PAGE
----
Health care providers in the Philadelphia region are planning now for vaccine distribution

ByChad Pradelli and Cheryl Mettendorf WPVI logo
Wednesday, December 2, 2020
Health care providers planning now for vaccine distribution
With a coronavirus vaccine around the corner, health care providers are making plans for distribution.

PHILADELPHIA (WPVI) -- With a coronavirus vaccine around the corner, health care providers are making plans for distribution.

Once a vaccine is approved, that distribution will begin almost immediately.

State and local officials will be in charge of getting doses out to the public.

WATCH: Doctor urges minority patients to get COVID vaccine when available

Some minorities may be wary of the coming COVID-19 vaccines, but this Temple doctor is urging her patients to get vaccinated. Here’s why.

Local health officials said they'll follow CDC guidelines and administer the vaccines to health care workers and long term care residents and staff first.

An estimated 40 million doses of Moderna and Pfizer vaccines are expected to be available later this month.

Two doses are required to fully vaccinate.

Pfizer's vaccine must be stored at ultra-cold temperatures.

"We already had one ultra-cold freezer in the health department... we purchased two more," said Philadelphia Health Commissioner Thomas Farley.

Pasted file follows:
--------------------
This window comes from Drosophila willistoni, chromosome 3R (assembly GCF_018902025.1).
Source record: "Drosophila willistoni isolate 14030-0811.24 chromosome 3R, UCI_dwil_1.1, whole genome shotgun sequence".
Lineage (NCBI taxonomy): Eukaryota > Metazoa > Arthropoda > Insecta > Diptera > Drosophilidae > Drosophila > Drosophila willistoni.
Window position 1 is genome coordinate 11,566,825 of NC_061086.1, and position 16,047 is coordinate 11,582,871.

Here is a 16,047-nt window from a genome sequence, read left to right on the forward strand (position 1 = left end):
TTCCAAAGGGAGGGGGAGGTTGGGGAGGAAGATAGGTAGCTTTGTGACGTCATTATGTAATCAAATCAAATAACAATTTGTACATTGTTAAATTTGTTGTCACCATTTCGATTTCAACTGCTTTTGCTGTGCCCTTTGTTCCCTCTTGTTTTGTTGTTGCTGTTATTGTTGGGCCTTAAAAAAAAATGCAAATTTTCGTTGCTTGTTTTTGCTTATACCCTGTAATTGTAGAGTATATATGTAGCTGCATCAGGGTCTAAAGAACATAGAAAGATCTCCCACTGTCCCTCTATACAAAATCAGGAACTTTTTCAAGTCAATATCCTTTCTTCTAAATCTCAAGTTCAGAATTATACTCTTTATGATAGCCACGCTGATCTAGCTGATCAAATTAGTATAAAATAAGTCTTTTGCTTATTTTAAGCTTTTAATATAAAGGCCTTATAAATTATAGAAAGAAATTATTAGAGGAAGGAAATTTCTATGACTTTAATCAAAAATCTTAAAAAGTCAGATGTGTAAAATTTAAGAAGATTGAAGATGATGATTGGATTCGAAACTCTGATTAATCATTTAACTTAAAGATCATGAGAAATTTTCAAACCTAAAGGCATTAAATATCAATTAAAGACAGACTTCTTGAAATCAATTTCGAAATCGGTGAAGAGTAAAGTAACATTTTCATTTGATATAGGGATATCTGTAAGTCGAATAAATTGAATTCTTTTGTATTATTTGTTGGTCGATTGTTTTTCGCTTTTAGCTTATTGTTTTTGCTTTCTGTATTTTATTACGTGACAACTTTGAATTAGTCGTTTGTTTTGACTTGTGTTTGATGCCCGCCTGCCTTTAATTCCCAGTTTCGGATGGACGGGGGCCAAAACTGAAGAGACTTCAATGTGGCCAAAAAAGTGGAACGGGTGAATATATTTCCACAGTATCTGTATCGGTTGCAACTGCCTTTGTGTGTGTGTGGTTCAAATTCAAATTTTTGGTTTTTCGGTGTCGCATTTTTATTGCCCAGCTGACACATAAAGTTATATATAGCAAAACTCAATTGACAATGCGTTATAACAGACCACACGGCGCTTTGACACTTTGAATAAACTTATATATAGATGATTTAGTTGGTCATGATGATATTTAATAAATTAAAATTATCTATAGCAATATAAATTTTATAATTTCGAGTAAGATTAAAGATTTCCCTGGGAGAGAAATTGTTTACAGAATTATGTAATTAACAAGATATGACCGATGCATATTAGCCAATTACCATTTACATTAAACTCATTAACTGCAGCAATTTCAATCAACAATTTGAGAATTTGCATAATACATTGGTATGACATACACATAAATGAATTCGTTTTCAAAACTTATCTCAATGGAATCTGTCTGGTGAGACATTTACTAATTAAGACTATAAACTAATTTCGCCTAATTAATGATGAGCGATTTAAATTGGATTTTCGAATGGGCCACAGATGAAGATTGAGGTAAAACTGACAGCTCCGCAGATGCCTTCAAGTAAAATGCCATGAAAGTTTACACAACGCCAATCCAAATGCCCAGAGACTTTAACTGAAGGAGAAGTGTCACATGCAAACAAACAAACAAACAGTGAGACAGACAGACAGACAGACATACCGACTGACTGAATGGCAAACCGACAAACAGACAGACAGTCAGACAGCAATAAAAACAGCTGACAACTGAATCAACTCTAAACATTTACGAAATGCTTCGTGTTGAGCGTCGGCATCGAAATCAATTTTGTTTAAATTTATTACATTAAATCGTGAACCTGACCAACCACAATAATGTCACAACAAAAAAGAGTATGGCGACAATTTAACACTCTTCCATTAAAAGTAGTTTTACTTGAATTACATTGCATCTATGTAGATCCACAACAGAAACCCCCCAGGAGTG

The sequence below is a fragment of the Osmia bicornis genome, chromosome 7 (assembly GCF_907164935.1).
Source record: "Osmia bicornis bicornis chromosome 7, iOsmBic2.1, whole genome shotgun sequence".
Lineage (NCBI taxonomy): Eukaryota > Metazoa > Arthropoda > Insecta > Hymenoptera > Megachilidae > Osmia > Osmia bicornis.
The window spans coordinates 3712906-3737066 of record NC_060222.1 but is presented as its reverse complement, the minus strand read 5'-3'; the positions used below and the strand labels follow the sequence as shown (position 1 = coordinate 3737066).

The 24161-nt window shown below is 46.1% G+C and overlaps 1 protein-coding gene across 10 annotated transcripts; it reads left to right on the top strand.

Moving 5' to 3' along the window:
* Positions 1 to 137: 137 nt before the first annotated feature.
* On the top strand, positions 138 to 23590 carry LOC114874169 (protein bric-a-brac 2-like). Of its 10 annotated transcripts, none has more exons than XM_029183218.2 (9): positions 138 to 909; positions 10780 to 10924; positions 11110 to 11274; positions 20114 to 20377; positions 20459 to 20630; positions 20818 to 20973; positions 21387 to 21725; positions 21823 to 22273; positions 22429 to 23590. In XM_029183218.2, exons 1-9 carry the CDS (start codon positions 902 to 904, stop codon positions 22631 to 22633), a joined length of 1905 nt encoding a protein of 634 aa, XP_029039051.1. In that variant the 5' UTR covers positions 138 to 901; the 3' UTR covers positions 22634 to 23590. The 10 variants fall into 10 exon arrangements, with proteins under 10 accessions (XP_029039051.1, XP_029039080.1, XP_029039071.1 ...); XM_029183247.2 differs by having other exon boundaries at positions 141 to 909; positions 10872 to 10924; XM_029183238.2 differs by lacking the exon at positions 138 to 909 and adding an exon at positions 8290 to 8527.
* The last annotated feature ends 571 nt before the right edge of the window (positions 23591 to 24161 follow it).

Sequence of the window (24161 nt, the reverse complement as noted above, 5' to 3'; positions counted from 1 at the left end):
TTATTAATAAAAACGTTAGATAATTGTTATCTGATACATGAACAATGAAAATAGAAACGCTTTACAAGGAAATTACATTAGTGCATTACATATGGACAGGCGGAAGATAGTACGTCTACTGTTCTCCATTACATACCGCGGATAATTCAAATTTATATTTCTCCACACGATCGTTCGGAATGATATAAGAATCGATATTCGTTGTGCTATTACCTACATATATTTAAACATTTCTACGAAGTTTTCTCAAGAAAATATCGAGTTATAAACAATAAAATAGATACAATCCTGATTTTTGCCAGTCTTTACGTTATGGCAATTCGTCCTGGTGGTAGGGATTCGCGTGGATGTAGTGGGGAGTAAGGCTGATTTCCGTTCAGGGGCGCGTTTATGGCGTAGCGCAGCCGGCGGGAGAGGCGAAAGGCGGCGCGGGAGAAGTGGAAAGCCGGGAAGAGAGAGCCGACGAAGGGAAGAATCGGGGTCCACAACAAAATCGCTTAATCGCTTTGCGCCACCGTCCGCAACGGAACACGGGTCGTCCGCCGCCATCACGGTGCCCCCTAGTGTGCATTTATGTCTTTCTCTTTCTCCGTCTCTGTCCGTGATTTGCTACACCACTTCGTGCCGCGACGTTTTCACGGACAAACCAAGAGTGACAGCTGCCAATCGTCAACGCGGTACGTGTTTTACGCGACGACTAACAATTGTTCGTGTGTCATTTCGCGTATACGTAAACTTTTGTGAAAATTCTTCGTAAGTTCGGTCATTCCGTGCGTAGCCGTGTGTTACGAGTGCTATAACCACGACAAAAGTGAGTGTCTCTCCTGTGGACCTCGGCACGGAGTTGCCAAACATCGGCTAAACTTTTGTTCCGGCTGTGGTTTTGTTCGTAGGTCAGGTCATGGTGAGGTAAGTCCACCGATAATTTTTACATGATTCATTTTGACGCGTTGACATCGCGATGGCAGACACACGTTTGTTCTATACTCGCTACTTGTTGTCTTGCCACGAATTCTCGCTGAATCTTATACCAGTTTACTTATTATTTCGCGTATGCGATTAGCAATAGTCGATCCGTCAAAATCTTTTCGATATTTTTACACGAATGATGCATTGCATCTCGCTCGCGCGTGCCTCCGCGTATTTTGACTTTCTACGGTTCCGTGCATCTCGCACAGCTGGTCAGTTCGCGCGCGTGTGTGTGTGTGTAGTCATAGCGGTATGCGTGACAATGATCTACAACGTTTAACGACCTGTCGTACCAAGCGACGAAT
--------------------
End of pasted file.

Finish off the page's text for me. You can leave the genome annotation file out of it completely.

RELATED: 'Assume you became infected' with COVID after Thanksgiving gatherings: White House task force report

The report said that anyone over 65 or with significant health conditions "should not enter any indoor public spaces where anyone is unmasked."

Farley said hospitals and nursing homes can administer vaccines on their own.

But how the broader population could receive it could change in the spring.

"We may have some special vaccine clinics we'll set up, we also are likely to work with pharmacies so that people could go to a pharmacy and the same way you go there for a flu shot," he said.

Dr. Marci Drees an epidemiologist with ChristianaCare said those who receive the vaccine will have some mild side effects.

"Things like pain and redness and swelling at the injection site, as well as more systemic side effects like fatigue, headache, maybe some low-grade fever."

RELATED: Couple arrested for boarding San Francisco flight to Hawaii after positive COVID-19 test

A Hawaii couple who traveled from San Francisco International Airport to Kaua'i has been arrested for boarding the flight even when they knew they were positive for COVID-19, officials say.

Dr. Drees said people won't be fully protected for two weeks after the second dose.

How long the vaccines will protect people is currently being studied.

"I think that's the million-dollar question," said Drees. "So obviously, we haven't had enough experience with these vaccines yet to know how long they last."

And as for wearing masks: both doctors say expect to wear them through 2021.